8 Tips for a Better Performance (classical guitar or otherwise)

What’s the difference between an amateur and a professional?

What makes some performances so much better than others (outside the actual music)?

And more, what can we do to put listers at ease so they can enjoy themselves? How can we prepare so we display confidence and cool?

Two Roles: Musician and Performer

When we go to a show, we expect a certain level of professionalism.

This may be different in the local coffee shop than in a large theatre, but we come with expectation.

When we’re playing music, we’re musicians first. Our main focus should be on playing.

But what about between tunes? What about walking on and off stage (even if “stage” is the living room, and “audience” is made up of tolerent family members and pets)?

When we are the center of attention, we’re performers.

We practice our music, but what do we do to become better performers? Here are 8 tips that can help us put on a better show.

#1. Every sound is part of the performance – be intentional

Once on-stage, every little click, thud, squeak, pop, stomp, and plink is part of the show.

It doesn’t matter if we know what’s the music and what’s not. To listeners, every sound counts.

If there are random sounds happening between tunes, or before playing, the audience has to decide that these are not important and to tune them out.

When this happens, we’re training the audience to ignore what they hear.

Instead, if we’re intentional and keep the noise down, they’ll be more willing and able to focus on the actual music. They’ll be drawn in.

This is like the difference between a heartfelt conversation in a quiet garden vs a crowded cafe. The intimacy we create with silence makes the intended communication more poignant.

Which leads us to…

#2 Tune quickly and quietly, start beforehand

We need to tune, and tuning is non-music noise. So we want to keep this extra noise down.

We can practice tuning quickly and quietly. Each day in practice, we can become aware of how loud we’re tuning. We can relax our jaws (which helps hearing) and focus all our attention on listening.

We can also tune just before we go in front of people. This will make any adjustments go faster.

Note: It’s not uncommon to see professionals performers tuning loudly. That doesn’t make it a good idea. Chances are, they would give a better show if they tuned more quietly.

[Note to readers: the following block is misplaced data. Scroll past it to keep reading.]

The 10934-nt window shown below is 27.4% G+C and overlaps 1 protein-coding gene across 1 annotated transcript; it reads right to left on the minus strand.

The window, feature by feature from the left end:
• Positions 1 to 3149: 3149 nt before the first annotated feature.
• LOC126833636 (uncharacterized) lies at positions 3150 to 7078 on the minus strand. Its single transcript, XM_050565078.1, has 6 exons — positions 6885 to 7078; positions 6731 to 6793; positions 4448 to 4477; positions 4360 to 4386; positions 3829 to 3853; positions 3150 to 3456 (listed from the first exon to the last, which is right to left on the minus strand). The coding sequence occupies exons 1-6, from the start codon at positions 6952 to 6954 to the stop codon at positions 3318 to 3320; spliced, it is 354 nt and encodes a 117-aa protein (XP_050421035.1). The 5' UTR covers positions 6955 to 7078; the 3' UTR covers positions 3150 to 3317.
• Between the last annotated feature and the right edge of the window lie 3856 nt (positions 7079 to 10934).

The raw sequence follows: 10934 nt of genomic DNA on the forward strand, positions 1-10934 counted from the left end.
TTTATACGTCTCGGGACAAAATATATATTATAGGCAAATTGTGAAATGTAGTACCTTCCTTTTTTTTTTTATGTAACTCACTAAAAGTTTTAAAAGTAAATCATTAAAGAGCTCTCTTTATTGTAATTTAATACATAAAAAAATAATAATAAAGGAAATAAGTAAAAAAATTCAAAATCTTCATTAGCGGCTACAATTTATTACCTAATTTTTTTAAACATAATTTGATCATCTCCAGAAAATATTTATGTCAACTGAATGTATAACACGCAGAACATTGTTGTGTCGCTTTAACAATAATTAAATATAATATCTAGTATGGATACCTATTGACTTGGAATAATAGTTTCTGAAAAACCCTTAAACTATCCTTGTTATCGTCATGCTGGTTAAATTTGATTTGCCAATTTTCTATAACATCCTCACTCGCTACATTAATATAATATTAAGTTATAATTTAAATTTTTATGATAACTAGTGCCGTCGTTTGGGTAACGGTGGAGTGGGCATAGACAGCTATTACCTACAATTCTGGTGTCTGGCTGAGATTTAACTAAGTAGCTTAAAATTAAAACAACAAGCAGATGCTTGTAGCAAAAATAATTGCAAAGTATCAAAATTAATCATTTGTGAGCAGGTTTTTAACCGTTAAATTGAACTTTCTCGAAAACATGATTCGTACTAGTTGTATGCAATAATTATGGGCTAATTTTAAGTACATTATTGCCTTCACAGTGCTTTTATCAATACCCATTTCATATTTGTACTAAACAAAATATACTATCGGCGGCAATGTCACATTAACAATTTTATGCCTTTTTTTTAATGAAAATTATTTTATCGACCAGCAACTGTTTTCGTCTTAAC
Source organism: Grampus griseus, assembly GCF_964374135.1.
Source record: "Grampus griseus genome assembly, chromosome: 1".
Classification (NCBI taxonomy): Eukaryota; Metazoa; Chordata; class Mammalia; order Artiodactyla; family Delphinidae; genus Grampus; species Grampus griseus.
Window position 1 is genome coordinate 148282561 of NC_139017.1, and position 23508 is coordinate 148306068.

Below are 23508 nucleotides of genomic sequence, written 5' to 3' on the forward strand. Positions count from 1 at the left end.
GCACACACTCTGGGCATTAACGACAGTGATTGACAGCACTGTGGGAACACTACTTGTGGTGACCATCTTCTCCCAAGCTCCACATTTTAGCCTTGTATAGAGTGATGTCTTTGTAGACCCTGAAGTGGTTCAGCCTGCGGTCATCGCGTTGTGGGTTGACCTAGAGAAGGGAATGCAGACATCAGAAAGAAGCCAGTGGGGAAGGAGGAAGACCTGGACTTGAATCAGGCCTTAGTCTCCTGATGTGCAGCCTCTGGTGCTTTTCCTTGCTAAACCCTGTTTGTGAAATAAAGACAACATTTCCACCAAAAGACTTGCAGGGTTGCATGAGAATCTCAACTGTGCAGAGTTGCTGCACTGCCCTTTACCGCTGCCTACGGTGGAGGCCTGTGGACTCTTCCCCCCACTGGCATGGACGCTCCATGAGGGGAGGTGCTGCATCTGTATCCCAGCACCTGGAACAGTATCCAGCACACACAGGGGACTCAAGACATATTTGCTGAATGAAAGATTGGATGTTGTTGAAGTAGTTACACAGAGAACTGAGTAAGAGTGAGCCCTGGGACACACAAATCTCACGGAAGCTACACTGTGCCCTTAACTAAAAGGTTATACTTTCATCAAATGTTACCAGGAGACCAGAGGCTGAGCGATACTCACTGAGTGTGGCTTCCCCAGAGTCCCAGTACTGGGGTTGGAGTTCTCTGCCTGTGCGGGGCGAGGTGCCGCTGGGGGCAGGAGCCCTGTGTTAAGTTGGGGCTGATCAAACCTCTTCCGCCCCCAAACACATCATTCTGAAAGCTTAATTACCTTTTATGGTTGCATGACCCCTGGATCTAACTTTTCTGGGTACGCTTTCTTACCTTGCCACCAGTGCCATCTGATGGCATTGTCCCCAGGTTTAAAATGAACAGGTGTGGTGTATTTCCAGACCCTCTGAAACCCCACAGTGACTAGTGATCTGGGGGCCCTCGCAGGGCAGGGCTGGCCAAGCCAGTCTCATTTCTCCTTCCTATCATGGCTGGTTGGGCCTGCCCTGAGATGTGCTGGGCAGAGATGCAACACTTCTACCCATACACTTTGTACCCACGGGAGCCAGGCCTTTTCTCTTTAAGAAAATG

#3 Plan the logistics – No fumbling

We often need to deal with

The show starts as soon as an audience sees us. So any fooling with “things” is part of the show. For this reason, it’s best to know what we’re doing beforehand.

If we don’t prepare otherwise, we may make clumbsy mistakes. We may drop something, or make accidental loud noises. These can zap our confidence and turn our sensitive guitar show into a slapstick comedy.

Instead, we can plan exactly where we’ll walk to avoid tripping. We can plan the order in which we’ll empty our hands of whatever we’re carrying. (Do we put sheet music on the stand before or after we sit down? What do we do with the guitar when adjusting the height of the bench? When we open a guitar case, are we showing the audience our backside?)

A bit of logistical forethought can go a long way to appearing professional and in control. This helps audiences to trust us, so they can relax and listen.

#4 Be friendly – people want to like you

As nervous as we may be, the truth is that very few people go to see someone play and hope that they’ll flub it.

When we take the time and/or expense to see music, we want to like the performer. We want to love the music. We want to have a positive experience. That’s the point of entertainment.

One of the easiest things we can do as performers to help listeners enjoy themselves is to be friendly.

They know that we’re human. And they want to bond with us as performers. They want to feel as though they know us, at least a little. And they want their attendance to be validated (as opposed to watching a movie).

If people clap between movements of a suite (generally a faux pas in classical music), it’s okay. They didn’t know any better. We don’t need to give them the stinkeye.

It’s important to remember that the performance is for the audience, not the performer. As such, our friendliness cues them to relax and enjoy the show.

#5 Plan your talking – don’t babble

A common rookie mistake is to talk too much.  This can be either talking too much at one time (babbling), or talking between each and every song.  Both become tedious to listeners.

When introducing tunes, it helps to script our words beforehand, then forget it. This way we can be intentional about what goes in and what doesn’t.